They were written from the heart, speaking as someone who has suffered from depression himself. They seemed to strike a chord with recipients, as many chose to comment on Moodscope’s blog. This, of course, helped to keep people coming back every day, to read the comments, or to add their own thoughts.

Another piece of learning was that people with Moodscope buddies tend to be more engaged than those ‘flying solo’. It may be that having a buddy encourages someone to feel more accountable, so you’re not only letting yourself down by failing to engage with the mood management system, you’re also letting down your buddy.

What are your thoughts about other digital mental health/online tools for mental health such as online therapy? Are there particular companies you are excited about?
I’m pretty convinced that the future for online mental health tools will go in at least two different directions.

First, there will be a market for some means of simply but accurately scoring and tracking mood that’s acceptable to clinicians. Therapists are somewhat reluctantly beginning to accept the need to measure outcomes (i.e. to determine a patient’s state of emotional wellbeing before and after some kind of intervention, such as psychotherapy or medication, in order to have evidence of that intervention’s effectiveness). So I think there’s a need for a standalone ‘clinical’ kind of tool.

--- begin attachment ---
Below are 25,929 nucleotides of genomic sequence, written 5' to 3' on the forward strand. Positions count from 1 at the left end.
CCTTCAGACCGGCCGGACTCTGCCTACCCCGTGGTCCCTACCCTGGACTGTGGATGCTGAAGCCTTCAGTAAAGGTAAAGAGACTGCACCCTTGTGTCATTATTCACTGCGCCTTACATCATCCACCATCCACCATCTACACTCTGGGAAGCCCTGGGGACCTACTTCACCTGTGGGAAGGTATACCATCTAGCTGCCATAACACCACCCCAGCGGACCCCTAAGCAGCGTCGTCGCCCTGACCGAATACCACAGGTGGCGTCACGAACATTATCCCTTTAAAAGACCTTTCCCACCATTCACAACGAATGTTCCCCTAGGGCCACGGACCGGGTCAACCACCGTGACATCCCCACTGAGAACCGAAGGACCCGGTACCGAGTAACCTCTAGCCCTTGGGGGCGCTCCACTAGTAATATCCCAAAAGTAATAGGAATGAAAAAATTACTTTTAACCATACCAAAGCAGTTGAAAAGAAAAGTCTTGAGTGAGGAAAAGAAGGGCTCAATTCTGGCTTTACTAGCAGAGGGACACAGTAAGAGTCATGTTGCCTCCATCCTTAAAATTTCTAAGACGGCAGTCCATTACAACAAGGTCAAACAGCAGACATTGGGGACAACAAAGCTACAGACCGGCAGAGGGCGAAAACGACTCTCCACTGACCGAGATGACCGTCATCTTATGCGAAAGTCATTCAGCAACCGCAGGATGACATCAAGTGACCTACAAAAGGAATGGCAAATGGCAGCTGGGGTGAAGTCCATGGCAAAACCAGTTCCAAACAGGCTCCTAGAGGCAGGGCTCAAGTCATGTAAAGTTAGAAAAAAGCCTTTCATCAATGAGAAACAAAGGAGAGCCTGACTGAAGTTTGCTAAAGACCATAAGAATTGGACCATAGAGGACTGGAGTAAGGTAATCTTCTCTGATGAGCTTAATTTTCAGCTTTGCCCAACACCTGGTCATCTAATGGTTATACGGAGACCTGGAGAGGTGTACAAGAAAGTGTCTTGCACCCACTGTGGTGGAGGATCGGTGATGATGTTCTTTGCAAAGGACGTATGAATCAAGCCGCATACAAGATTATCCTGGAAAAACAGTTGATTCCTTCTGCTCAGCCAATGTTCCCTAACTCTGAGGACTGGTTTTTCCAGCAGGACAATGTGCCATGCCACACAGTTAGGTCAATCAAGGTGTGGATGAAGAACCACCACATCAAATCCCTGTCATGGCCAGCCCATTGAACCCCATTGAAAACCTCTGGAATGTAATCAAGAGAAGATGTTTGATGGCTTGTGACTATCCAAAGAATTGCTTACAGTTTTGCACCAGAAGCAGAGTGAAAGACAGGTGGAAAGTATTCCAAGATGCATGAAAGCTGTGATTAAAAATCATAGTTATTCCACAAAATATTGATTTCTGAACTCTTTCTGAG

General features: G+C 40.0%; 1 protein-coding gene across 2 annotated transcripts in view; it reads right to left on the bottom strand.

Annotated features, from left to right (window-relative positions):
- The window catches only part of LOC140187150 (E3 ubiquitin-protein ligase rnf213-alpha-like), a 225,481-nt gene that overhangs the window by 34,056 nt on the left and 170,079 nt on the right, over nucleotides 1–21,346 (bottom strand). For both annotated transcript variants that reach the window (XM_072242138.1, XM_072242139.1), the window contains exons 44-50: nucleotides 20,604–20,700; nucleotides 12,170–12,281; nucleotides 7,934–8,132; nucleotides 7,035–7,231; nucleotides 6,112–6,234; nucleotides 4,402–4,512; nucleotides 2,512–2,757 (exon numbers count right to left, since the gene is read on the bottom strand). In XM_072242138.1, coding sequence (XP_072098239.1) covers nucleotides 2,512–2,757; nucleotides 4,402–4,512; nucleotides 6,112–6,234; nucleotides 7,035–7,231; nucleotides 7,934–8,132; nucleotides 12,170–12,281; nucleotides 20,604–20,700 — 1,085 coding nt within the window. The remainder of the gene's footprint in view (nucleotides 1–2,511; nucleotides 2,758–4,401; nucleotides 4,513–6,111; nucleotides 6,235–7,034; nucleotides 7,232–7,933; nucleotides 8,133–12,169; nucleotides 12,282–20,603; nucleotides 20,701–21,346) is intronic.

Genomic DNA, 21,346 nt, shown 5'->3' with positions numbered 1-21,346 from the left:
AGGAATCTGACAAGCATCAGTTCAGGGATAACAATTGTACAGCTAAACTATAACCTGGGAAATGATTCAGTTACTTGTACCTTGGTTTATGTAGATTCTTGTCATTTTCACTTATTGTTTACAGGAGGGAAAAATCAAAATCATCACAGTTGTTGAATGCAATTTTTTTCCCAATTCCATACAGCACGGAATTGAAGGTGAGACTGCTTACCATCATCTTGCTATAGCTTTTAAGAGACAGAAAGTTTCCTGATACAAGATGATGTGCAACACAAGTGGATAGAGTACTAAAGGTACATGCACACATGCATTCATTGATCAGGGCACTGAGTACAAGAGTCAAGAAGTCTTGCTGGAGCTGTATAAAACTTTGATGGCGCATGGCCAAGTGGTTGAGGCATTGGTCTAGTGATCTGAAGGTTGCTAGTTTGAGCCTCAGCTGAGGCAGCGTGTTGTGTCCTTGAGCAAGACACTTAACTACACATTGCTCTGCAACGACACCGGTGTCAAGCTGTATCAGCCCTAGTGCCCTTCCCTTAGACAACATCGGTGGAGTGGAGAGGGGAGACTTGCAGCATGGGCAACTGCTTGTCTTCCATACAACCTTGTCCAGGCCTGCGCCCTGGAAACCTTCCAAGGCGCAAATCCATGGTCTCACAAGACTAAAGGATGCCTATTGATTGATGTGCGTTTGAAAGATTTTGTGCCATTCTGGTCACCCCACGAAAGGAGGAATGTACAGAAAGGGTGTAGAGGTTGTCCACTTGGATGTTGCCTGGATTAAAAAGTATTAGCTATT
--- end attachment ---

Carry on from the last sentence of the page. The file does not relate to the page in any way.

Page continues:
The second model is a tool which offers a more comprehensive, holistic therapeutic solution in its own right, which is where we’re headed with our new work. The challenge with this is to avoid cookie-cutter, boilerplate feedback, a mistake I made early on with Moodscope. We produced a ‘construction kit’ of content which was intelligently assembled in response to a users’s mood in such a way that they felt as if they were hearing from a human. Well that was the idea. Of course, people see right through this kind of thing, and you probably end up doing more damage to a tool’s credibility than you might by offering no feedback at all.